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Home Knowledge Center Wellness Library Hormone Treatment for Breast Cancer

Hormone Treatment for Breast Cancer

Overview

Some breast cancers need the hormones estrogen or progesterone to grow. These cancer cells have "receptors" on their surface that let hormones in. One type is called estrogen-receptor-positive (ER+) breast cancer. Another type is called progesterone-receptor-positive (PR+) breast cancer.

Hormone treatment keeps these cancers from getting the hormones they need. It's like starving the cancer cells so that they stop growing. And the tumor sometimes shrinks.

Treatment works in one of two ways:

  • It lowers the amount of hormones your body makes.
  • It blocks the cell receptors. This keeps the hormones from getting inside to feed the cancer cells.

Types of hormone treatment

Medicines used for hormone treatment include:

  • Selective estrogen receptor modulators (SERMs). They block the cell receptors from letting in hormones. They include:
    • Tamoxifen (Nolvadex).
    • Toremifene (Fareston).
  • Aromatase inhibitors. These block the enzyme aromatase, which converts other hormones to estrogen. They are used mostly in women who are past menopause. They include:
    • Anastrozole (Arimidex).
    • Exemestane (Aromasin).
    • Letrozole (Femara).
  • GnRH agonists or LH-RH agonists. They stop your ovaries from making estrogen. They include:
    • Goserelin (Zoladex).
    • Leuprolide (Lupron).
  • Fulvestrant (Faslodex). This drug changes the receptors so that they can't take in estrogen.

Sometimes the ovaries are removed with surgery or treated with radiation. This is done to stop the ovaries from making estrogen.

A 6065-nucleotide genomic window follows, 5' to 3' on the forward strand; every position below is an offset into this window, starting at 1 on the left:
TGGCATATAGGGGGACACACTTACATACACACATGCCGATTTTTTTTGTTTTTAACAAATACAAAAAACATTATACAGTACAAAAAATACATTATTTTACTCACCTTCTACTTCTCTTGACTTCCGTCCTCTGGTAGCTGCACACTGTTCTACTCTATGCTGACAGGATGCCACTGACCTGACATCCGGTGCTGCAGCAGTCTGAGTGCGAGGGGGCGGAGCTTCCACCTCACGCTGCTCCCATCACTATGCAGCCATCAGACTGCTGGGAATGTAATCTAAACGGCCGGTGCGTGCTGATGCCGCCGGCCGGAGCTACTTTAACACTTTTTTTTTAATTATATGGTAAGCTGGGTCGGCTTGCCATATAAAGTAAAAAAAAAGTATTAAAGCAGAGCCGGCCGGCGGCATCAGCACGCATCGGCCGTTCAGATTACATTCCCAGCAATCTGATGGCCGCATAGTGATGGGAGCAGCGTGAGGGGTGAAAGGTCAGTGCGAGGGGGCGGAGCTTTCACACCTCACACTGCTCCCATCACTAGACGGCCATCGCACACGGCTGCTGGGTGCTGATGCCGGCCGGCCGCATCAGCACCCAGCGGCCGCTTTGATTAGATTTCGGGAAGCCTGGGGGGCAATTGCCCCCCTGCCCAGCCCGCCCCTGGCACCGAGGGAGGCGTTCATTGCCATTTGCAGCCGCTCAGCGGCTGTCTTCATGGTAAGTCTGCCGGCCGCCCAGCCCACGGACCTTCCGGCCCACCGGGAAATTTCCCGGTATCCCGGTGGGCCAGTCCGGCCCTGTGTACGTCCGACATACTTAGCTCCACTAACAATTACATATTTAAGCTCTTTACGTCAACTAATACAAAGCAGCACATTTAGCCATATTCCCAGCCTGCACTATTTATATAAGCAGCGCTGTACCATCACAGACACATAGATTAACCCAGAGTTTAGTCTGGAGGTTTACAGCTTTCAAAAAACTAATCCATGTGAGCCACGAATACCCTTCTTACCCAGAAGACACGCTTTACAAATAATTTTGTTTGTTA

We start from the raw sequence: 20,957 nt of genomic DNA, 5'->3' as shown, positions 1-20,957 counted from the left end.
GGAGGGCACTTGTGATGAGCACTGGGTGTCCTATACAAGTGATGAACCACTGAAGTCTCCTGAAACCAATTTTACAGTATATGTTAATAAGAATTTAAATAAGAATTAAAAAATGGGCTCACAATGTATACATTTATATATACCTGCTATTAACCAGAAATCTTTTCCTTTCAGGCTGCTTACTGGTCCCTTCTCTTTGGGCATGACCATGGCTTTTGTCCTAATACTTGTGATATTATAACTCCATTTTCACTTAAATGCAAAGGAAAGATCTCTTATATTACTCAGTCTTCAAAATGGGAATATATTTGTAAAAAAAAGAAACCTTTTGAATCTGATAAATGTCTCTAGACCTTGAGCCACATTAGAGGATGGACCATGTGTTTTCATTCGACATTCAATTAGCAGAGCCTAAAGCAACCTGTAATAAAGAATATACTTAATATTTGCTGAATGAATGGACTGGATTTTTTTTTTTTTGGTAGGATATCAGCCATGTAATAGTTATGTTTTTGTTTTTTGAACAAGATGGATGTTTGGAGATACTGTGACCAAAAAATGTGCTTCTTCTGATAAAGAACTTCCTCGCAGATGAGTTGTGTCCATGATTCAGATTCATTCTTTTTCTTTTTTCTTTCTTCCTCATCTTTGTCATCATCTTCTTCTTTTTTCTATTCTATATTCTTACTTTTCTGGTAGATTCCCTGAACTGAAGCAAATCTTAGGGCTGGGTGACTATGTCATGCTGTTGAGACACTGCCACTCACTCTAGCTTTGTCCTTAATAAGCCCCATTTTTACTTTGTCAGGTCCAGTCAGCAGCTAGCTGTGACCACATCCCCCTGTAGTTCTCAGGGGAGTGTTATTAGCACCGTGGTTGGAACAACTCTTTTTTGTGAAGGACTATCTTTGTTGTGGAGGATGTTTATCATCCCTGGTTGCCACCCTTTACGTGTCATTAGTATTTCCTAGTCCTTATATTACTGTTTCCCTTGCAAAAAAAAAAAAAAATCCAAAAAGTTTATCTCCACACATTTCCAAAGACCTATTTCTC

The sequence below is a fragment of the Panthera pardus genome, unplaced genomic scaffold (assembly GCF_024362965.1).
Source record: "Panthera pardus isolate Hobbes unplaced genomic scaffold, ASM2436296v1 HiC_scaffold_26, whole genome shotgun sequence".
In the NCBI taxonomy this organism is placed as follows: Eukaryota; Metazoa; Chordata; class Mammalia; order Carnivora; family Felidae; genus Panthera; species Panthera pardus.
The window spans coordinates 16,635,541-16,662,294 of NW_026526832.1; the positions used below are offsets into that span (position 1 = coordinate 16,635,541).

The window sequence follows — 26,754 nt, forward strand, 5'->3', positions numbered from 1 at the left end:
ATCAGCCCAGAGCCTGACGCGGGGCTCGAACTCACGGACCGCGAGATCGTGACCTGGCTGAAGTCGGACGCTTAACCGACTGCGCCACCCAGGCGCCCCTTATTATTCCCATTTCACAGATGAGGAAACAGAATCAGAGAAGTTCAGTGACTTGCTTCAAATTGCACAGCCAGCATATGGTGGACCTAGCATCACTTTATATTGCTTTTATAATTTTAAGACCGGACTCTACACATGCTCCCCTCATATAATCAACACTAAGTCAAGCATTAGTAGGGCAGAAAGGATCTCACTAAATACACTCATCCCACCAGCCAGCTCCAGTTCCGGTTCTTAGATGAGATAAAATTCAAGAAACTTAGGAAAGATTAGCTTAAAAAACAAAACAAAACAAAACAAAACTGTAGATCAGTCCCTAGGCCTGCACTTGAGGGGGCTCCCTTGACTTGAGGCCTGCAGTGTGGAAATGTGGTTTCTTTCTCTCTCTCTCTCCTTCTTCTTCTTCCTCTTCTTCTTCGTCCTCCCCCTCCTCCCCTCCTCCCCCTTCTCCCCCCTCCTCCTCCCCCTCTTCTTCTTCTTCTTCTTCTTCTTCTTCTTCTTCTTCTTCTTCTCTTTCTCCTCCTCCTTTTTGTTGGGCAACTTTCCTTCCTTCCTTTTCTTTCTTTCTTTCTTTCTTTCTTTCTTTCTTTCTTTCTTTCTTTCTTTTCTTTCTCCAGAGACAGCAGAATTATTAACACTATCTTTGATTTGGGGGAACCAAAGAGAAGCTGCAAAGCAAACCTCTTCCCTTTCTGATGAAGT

Side effects of treatment

The side effects of hormone treatment depend on the drug that is used.

Selective estrogen receptor modulators (SERMS).

The most common side effects are hot flashes, mood swings, and feeling very tired. These drugs may also raise your risk for blood clots, stroke, and endometrial cancer.

Aromatase inhibitors.

These can cause headaches, nausea, diarrhea, aching joints, and hot flashes. Using these medicines for a long time may cause bone thinning.

GnRH agonists and LH-RH agonists.

These drugs can cause hot flashes, mood swings, and vaginal dryness. They can cause less interest in sex, trouble sleeping, and headaches. Risks also include bone thinning.

Fulvestrant.

Common side effects include nausea, lack of energy, and weight gain. It may also cause vomiting, diarrhea, headache, back pain, and hot flashes.

Side effects of surgery

Removing your ovaries makes you start menopause, if you haven't started it yet. Menopause often has symptoms like hot flashes, vaginal dryness, urinating often, and having less interest in sex. And it raises your risk for other diseases, like heart disease and osteoporosis.

When your ovaries are removed, you can no longer get pregnant.

Managing side effects

If symptoms—like vaginal dryness, mood swings, and hot flashes—are mild, you may get some relief if you eat healthy foods, exercise, and lower your stress. Your doctor may recommend medicine for severe symptoms. Ask your doctor about ways to protect your bones if they're thinning because of treatment.

This information does not replace the advice of a doctor. Healthwise, Incorporated, disclaims any warranty or liability for your use of this information. Your use of this information means that you agree to the Terms of Use. Learn how we develop our content.

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